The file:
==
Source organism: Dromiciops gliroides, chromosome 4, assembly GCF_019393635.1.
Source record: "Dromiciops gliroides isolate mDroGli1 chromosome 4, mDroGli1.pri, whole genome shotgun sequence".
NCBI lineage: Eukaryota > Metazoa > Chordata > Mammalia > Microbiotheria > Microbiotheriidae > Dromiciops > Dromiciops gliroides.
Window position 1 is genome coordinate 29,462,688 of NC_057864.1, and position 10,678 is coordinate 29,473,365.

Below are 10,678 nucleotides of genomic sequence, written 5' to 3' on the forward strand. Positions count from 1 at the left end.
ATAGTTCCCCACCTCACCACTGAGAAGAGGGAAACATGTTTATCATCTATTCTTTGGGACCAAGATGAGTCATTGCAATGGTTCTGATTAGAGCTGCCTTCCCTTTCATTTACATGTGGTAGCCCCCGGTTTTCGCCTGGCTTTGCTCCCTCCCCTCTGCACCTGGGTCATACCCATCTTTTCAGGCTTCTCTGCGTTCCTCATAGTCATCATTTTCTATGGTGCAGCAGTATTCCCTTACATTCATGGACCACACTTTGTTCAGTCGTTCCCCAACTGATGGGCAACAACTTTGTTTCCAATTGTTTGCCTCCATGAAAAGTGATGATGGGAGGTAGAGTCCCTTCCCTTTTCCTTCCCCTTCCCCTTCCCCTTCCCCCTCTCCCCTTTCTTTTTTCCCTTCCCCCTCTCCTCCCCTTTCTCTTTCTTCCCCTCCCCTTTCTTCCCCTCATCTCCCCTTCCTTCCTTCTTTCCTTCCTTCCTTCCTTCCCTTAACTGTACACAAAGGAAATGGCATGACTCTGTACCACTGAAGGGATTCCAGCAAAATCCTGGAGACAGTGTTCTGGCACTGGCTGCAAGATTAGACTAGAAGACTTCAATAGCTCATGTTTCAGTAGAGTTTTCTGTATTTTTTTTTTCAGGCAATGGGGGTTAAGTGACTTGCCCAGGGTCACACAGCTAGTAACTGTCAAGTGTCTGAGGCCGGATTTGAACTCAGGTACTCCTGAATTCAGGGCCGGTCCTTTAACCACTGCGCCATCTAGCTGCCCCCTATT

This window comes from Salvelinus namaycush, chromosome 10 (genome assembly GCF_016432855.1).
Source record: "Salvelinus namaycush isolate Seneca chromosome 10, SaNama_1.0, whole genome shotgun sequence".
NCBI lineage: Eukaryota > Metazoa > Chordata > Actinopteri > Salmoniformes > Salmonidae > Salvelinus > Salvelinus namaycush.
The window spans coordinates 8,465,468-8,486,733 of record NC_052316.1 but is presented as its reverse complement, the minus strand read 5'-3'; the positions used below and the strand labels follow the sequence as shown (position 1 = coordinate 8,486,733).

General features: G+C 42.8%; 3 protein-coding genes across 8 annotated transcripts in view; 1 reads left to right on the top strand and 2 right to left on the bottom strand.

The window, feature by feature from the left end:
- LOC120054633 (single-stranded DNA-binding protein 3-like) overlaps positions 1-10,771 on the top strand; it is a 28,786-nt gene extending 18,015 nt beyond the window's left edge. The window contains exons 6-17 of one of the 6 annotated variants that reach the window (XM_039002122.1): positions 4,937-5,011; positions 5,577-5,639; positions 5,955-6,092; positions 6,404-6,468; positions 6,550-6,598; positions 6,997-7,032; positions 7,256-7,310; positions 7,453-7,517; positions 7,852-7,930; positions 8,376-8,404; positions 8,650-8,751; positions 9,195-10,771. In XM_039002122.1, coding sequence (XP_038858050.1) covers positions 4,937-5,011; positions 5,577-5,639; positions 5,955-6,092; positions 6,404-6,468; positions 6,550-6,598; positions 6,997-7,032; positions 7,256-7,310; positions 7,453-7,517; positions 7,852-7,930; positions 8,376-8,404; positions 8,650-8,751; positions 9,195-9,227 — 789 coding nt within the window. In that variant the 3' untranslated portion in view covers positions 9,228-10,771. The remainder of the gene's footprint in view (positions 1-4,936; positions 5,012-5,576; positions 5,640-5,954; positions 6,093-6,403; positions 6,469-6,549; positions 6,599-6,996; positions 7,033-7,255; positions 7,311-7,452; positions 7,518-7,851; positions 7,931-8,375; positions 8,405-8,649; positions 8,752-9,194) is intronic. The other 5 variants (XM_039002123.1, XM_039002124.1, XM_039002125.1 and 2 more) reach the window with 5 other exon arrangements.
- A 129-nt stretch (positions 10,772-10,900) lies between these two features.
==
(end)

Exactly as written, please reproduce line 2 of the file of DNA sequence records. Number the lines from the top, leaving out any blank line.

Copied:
Source record: "Dromiciops gliroides isolate mDroGli1 chromosome 4, mDroGli1.pri, whole genome shotgun sequence".